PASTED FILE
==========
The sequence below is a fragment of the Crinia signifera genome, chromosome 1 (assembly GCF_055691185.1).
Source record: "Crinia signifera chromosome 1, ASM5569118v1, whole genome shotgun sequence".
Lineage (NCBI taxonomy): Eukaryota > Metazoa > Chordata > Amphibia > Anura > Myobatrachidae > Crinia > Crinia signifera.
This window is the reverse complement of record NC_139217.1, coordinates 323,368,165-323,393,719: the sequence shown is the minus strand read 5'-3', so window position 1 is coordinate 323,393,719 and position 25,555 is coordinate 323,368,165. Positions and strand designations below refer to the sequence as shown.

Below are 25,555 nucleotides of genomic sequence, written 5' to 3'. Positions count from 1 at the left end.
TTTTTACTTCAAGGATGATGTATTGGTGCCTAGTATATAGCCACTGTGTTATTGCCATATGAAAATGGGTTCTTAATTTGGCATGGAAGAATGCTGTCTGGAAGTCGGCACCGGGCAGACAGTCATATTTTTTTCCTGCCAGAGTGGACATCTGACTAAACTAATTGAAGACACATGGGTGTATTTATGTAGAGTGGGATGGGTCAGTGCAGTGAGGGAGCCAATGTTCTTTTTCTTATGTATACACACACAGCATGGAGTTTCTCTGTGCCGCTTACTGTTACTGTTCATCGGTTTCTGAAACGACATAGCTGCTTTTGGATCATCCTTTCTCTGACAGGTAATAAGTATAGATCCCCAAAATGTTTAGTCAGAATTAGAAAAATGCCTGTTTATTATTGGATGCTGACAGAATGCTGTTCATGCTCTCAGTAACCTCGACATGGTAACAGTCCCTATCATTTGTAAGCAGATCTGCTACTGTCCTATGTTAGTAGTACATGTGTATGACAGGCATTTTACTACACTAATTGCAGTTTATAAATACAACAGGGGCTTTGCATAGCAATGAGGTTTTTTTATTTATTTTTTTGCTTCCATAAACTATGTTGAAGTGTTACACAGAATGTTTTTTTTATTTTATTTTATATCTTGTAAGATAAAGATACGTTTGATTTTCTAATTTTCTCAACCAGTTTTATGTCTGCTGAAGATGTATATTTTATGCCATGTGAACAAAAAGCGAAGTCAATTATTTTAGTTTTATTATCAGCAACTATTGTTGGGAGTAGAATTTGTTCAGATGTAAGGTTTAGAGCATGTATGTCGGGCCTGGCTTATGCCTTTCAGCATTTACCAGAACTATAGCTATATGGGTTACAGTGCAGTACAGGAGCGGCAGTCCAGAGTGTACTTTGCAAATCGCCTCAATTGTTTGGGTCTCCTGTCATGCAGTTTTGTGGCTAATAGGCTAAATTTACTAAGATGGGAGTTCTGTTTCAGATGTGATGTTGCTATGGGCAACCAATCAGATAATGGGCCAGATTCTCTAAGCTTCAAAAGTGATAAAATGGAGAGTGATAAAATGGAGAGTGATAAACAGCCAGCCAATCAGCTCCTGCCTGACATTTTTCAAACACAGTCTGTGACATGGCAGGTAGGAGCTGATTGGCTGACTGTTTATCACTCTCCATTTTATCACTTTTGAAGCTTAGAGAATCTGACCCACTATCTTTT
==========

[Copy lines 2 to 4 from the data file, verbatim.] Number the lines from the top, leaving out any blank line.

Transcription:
Source record: "Crinia signifera chromosome 1, ASM5569118v1, whole genome shotgun sequence".
Lineage (NCBI taxonomy): Eukaryota > Metazoa > Chordata > Amphibia > Anura > Myobatrachidae > Crinia > Crinia signifera.
This window is the reverse complement of record NC_139217.1, coordinates 323,368,165-323,393,719: the sequence shown is the minus strand read 5'-3', so window position 1 is coordinate 323,393,719 and position 25,555 is coordinate 323,368,165. Positions and strand designations below refer to the sequence as shown.